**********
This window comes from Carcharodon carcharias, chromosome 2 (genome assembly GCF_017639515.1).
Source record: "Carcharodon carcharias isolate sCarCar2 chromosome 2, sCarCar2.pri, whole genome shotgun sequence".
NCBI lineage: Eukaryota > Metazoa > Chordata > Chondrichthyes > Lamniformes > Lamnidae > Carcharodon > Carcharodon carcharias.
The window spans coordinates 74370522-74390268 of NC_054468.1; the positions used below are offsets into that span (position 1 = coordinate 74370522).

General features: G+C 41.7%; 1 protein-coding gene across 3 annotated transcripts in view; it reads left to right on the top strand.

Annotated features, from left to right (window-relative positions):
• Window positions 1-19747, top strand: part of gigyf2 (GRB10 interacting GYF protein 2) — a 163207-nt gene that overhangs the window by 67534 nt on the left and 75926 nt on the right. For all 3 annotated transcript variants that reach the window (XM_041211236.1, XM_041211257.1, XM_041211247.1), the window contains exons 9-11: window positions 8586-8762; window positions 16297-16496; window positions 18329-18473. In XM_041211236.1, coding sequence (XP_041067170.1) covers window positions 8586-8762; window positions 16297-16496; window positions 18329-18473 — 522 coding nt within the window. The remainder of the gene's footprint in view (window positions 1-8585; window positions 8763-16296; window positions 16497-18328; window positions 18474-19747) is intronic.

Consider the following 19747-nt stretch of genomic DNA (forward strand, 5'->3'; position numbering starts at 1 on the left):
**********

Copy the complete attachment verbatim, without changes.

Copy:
This window comes from Carcharodon carcharias, chromosome 2 (genome assembly GCF_017639515.1).
Source record: "Carcharodon carcharias isolate sCarCar2 chromosome 2, sCarCar2.pri, whole genome shotgun sequence".
NCBI lineage: Eukaryota > Metazoa > Chordata > Chondrichthyes > Lamniformes > Lamnidae > Carcharodon > Carcharodon carcharias.
The window spans coordinates 74370522-74390268 of NC_054468.1; the positions used below are offsets into that span (position 1 = coordinate 74370522).

General features: G+C 41.7%; 1 protein-coding gene across 3 annotated transcripts in view; it reads left to right on the top strand.

Annotated features, from left to right (window-relative positions):
• Window positions 1-19747, top strand: part of gigyf2 (GRB10 interacting GYF protein 2) — a 163207-nt gene that overhangs the window by 67534 nt on the left and 75926 nt on the right. For all 3 annotated transcript variants that reach the window (XM_041211236.1, XM_041211257.1, XM_041211247.1), the window contains exons 9-11: window positions 8586-8762; window positions 16297-16496; window positions 18329-18473. In XM_041211236.1, coding sequence (XP_041067170.1) covers window positions 8586-8762; window positions 16297-16496; window positions 18329-18473 — 522 coding nt within the window. The remainder of the gene's footprint in view (window positions 1-8585; window positions 8763-16296; window positions 16497-18328; window positions 18474-19747) is intronic.

Consider the following 19747-nt stretch of genomic DNA (forward strand, 5'->3'; position numbering starts at 1 on the left):